1 February 2019  |

Dear Aunt Sevvy:

The Super Bowl is coming up, and it caps a season of disagreement between my husband and me about sports. I like fitness, and I do think playing certain sports taught our children fairness and cooperation—Ellen White’s competitive sports statements notwithstanding. But all I see in professional and college spectator sports is big (sometimes corrupt) business, the glorification of violence and aggression as manly virtues, and excessively idolized and overpaid celebrities.

As for watching the the Super Bowl for the entertaining commercials, which some of my friends say they do: why should using sports to sell me products be more acceptable than the sport itself? Frankly, I find the whole thing about as high-minded as mud wrestling, and having to pretend to enjoy it as my husband and friends whoop it up taxes me to the max. Are you with me, Auntie? Signed, Leaves Me Cold

Dear Cold,

Aunt Sevvy would have a hard time arguing against any of the points you make. We could even add a couple more. What about the proven fact that professional football causes lasting brain damage to players? And then there’s that word “spectator”: just tune in to any sports call-in radio program some time, and listen to all the lounge-chair butt-sitters who are experts on athletic events that they can’t do themselves.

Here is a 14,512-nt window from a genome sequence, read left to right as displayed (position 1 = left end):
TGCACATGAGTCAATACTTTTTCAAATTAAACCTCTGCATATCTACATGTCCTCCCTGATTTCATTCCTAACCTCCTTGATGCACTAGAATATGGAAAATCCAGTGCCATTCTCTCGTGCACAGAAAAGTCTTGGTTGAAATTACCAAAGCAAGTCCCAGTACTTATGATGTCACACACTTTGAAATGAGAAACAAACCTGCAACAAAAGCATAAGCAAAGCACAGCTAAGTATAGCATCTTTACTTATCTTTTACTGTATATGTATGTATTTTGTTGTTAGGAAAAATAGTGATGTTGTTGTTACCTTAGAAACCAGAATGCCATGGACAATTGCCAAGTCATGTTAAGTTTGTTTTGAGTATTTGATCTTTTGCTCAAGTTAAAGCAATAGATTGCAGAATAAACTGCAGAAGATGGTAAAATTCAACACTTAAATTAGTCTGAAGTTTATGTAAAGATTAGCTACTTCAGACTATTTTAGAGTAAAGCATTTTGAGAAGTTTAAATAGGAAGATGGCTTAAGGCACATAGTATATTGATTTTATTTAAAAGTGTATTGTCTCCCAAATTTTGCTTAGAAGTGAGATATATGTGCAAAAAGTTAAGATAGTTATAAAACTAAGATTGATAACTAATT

Add that to the violence, corruption, money, celebrity and hyped-up testosterone you’ve identified, and professional football (and some other spectator sports, too) becomes difficult to defend.

Having settled that (at least to your and my satisfaction), I wonder if you might be being a bit hard on your husband and his Super Bowl friends. I’m going to assume this isn’t all he does—that he spends some Sundays doing things you like. So why not give him this Sunday—really, it is a sort of American cultural holiday—to gather with others, eat a little junk food, and enjoy a fun and mildly-rowdy couple of hours?

As for you, perhaps you could alleviate some of your tension and forget your ethical concerns for an hour or two by watching the Puppy Bowl, which is on at the same time as the Super Bowl. Aunt Sevvy, an animal lover, finds it highly diverting—and it draws attention to the problem of homeless pets.

Or, if it doesn’t cause offense, you could schedule some time for yourself out of the house: Super Bowl Sunday is an excellent opportunity for shopping, movies, museums and parks, because you’ll find much smaller crowds than usual.

If Aunt Sevvy had a magic wand that could make all couples be in agreement on everything, she would be a billionaire and wouldn’t need to write this advice column. Sadly, such a wand has not been discovered. In the meantime, we’ll have to try to behave as courteously as possible in disagreements with those we love.

Yours still un-brain-damaged,

Aunt Sevvy

Please write to Aunt Sevvy at DearAuntSevvy@gmail.com. Keep questions or comments short. What you send us won’t necessarily be, but could be, published—always without real names. Aunt Sevvy writes her own column, and her opinions aren’t necessarily those of Adventist Today’s editors.

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